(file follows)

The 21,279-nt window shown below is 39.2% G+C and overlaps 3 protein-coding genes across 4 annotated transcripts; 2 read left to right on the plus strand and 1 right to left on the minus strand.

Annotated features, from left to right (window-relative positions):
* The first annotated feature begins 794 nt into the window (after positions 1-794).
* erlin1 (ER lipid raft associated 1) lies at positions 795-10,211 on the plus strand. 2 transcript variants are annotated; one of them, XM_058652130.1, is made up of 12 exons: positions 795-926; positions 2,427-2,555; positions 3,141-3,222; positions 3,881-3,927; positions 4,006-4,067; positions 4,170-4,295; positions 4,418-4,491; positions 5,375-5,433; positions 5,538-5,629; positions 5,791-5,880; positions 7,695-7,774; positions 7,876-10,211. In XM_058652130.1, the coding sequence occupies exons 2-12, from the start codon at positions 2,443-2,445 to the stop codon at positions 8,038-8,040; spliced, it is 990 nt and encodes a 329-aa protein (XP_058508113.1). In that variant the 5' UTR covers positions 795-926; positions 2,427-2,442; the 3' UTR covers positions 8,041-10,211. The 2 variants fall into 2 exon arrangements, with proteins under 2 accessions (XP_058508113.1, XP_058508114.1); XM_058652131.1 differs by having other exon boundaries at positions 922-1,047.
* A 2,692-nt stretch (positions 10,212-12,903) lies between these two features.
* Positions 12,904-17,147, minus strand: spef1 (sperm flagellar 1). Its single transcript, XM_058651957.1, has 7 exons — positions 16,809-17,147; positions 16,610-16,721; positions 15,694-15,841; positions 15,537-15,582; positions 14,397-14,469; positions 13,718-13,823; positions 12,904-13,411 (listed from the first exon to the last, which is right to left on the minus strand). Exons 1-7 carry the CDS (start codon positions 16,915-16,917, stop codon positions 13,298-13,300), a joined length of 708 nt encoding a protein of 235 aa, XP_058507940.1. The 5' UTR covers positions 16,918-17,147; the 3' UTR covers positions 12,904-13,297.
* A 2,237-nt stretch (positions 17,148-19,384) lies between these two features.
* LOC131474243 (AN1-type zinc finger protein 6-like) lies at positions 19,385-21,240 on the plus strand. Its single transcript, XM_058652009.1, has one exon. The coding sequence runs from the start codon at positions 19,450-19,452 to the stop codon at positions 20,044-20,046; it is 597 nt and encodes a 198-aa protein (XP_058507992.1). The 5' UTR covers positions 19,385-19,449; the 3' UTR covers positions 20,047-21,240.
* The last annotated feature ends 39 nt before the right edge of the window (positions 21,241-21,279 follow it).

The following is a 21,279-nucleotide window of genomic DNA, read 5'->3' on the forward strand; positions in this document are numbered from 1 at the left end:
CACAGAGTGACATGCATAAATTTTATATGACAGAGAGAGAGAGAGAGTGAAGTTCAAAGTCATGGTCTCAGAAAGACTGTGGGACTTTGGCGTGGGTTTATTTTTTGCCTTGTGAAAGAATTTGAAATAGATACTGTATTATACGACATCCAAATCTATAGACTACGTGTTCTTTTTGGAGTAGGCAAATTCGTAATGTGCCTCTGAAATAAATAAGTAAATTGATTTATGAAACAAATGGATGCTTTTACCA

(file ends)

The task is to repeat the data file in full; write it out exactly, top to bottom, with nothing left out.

The 21,279-nt window shown below is 39.2% G+C and overlaps 3 protein-coding genes across 4 annotated transcripts; 2 read left to right on the plus strand and 1 right to left on the minus strand.

Annotated features, from left to right (window-relative positions):
* The first annotated feature begins 794 nt into the window (after positions 1-794).
* erlin1 (ER lipid raft associated 1) lies at positions 795-10,211 on the plus strand. 2 transcript variants are annotated; one of them, XM_058652130.1, is made up of 12 exons: positions 795-926; positions 2,427-2,555; positions 3,141-3,222; positions 3,881-3,927; positions 4,006-4,067; positions 4,170-4,295; positions 4,418-4,491; positions 5,375-5,433; positions 5,538-5,629; positions 5,791-5,880; positions 7,695-7,774; positions 7,876-10,211. In XM_058652130.1, the coding sequence occupies exons 2-12, from the start codon at positions 2,443-2,445 to the stop codon at positions 8,038-8,040; spliced, it is 990 nt and encodes a 329-aa protein (XP_058508113.1). In that variant the 5' UTR covers positions 795-926; positions 2,427-2,442; the 3' UTR covers positions 8,041-10,211. The 2 variants fall into 2 exon arrangements, with proteins under 2 accessions (XP_058508113.1, XP_058508114.1); XM_058652131.1 differs by having other exon boundaries at positions 922-1,047.
* A 2,692-nt stretch (positions 10,212-12,903) lies between these two features.
* Positions 12,904-17,147, minus strand: spef1 (sperm flagellar 1). Its single transcript, XM_058651957.1, has 7 exons — positions 16,809-17,147; positions 16,610-16,721; positions 15,694-15,841; positions 15,537-15,582; positions 14,397-14,469; positions 13,718-13,823; positions 12,904-13,411 (listed from the first exon to the last, which is right to left on the minus strand). Exons 1-7 carry the CDS (start codon positions 16,915-16,917, stop codon positions 13,298-13,300), a joined length of 708 nt encoding a protein of 235 aa, XP_058507940.1. The 5' UTR covers positions 16,918-17,147; the 3' UTR covers positions 12,904-13,297.
* A 2,237-nt stretch (positions 17,148-19,384) lies between these two features.
* LOC131474243 (AN1-type zinc finger protein 6-like) lies at positions 19,385-21,240 on the plus strand. Its single transcript, XM_058652009.1, has one exon. The coding sequence runs from the start codon at positions 19,450-19,452 to the stop codon at positions 20,044-20,046; it is 597 nt and encodes a 198-aa protein (XP_058507992.1). The 5' UTR covers positions 19,385-19,449; the 3' UTR covers positions 20,047-21,240.
* The last annotated feature ends 39 nt before the right edge of the window (positions 21,241-21,279 follow it).

The following is a 21,279-nucleotide window of genomic DNA, read 5'->3' on the forward strand; positions in this document are numbered from 1 at the left end:
CACAGAGTGACATGCATAAATTTTATATGACAGAGAGAGAGAGAGAGTGAAGTTCAAAGTCATGGTCTCAGAAAGACTGTGGGACTTTGGCGTGGGTTTATTTTTTGCCTTGTGAAAGAATTTGAAATAGATACTGTATTATACGACATCCAAATCTATAGACTACGTGTTCTTTTTGGAGTAGGCAAATTCGTAATGTGCCTCTGAAATAAATAAGTAAATTGATTTATGAAACAAATGGATGCTTTTACCA